Egg-associated illness caused by Salmonella has long been recognized as a serious public health problem. Specifically, Salmonella Enteritidis, a bacterium commonly found inside shell eggs that appear normal, continues to be one of the leading bacterial causes of foodborne illness in the United States. These eggs primarily become contaminated on the farm because of infection in the laying hens.

During the 1990s, the U.S. Food and Drug Administration (FDA) and U.S. Department of Agriculture implemented a series of post-egg production safety efforts such as refrigeration requirements designed to inhibit the growth of bacteria that may be in an egg. Those efforts, as well as egg quality assurance programs (EQAPs) and consumer and retailer education, contributed to a decrease in Salmonella Enteritidis illness during the mid-1990s. However, while these steps limited the growth of bacteria, they did not prevent the initial contamination from occurring. FDA and USDA officials became aware that further reductions in Salmonella Enteritidis illness could not be accomplished without additional federal measures addressing the contamination of shell eggs.

Just over three years ago, in July 2009, the FDA, in collaboration with the USDA’s  Food Safety and Inspection Service (FSIS), announced a new food safety regulation that it expected would prevent approximately 79,000 cases of foodborne illness and 30 deaths caused by consumption of eggs contaminated with the bacterium Salmonella Enteritidis each year.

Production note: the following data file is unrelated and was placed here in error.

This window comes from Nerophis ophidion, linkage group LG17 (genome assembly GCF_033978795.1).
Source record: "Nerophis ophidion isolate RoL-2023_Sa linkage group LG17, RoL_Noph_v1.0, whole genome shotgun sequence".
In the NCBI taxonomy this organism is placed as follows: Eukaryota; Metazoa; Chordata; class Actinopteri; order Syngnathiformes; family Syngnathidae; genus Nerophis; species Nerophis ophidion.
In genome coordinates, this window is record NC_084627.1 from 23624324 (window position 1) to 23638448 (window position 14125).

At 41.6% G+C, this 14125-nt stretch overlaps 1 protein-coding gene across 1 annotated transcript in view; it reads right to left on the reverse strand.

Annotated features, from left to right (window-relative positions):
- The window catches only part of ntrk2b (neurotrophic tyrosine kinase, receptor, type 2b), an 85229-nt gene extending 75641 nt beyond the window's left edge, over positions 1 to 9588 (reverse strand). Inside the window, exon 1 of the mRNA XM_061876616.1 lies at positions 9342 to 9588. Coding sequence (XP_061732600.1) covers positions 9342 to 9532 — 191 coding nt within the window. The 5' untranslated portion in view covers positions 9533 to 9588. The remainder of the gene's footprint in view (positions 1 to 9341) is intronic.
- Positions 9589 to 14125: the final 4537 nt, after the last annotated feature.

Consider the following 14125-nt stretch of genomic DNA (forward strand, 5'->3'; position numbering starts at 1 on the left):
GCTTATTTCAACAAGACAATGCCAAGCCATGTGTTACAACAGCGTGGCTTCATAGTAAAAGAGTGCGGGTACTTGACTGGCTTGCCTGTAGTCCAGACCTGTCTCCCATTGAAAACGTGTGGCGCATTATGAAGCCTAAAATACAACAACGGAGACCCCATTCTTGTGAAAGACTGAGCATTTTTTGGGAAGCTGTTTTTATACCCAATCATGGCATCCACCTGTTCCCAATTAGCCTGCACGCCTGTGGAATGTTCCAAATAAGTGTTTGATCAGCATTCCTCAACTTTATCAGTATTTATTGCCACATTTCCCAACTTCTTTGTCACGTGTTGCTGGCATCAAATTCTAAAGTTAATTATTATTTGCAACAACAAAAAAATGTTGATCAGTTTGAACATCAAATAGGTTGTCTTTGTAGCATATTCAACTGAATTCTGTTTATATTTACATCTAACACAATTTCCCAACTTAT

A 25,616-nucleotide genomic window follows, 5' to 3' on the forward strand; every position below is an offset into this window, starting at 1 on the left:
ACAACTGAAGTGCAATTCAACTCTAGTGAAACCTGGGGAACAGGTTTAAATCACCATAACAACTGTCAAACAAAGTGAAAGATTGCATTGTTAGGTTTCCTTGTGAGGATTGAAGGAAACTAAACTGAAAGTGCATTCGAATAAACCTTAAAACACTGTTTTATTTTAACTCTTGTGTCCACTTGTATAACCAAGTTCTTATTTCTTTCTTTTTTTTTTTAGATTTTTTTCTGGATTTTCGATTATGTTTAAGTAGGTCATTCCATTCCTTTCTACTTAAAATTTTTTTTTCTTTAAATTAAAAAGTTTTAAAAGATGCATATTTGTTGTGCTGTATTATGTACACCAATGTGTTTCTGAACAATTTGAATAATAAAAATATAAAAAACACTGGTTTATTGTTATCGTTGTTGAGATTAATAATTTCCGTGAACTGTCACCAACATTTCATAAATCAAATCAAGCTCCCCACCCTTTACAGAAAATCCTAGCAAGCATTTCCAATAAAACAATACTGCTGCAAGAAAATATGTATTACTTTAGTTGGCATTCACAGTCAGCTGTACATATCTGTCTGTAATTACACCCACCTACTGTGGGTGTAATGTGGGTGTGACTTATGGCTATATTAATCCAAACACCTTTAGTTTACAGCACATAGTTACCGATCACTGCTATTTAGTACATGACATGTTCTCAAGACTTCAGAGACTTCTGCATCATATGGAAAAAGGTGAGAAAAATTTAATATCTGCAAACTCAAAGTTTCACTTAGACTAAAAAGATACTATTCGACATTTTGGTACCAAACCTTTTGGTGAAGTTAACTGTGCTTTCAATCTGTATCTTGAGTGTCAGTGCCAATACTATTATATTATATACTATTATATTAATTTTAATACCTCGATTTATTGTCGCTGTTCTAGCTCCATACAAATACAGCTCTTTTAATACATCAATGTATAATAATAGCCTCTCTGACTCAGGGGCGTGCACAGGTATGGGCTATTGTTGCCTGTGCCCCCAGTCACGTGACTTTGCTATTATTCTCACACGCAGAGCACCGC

In July 2010, the rule become effective for egg producers having 50,000 or more laying hens. Most recently, as of this past Monday, July 9, 2012, egg producers with fewer than 50,000 but at least 3,000 laying hens whose shell eggs are not processed with a treatment, such as pasteurization, are required to comply with the egg safety regulation as well.

Some of the highlights under the rule include that egg producers whose shell eggs are not processed with a treatment, such as pasteurization must:

  • Buy chicks and young hens only from suppliers who monitor for Salmonella bacteria
  • Establish rodent, pest control, and biosecurity measures to prevent spread of bacteria throughout the farm by people and equipment
  • Conduct testing in the poultry house for Salmonella Enteritidis. If the tests find the bacterium, a representative sample of the eggs must be tested over an eight-week time period (four tests at two-week intervals); if any of the four egg tests is positive, the producer must further process the eggs to destroy the bacteria, or divert the eggs to a non-food use
  • Clean and disinfect poultry houses that have tested positive for Salmonella Enteritidis
  • Refrigerate eggs at 45 degrees F during storage and transportation no later than 36 hours after the eggs are laid (this requirement also applies to egg producers whose eggs receive a treatment, such as pasteurization).

To ensure compliance, egg producers must also maintain a written Salmonella Enteritidis prevention plan along with records documenting their compliance. Egg producers covered by this rule must also register with the FDA. The FDA will develop guidance and enforcement plans to help egg producers comply with the rule and will also begin inspecting medium-sized facilities with fewer than 50,000 but at least 3,000 laying hens in the final quarter of this year.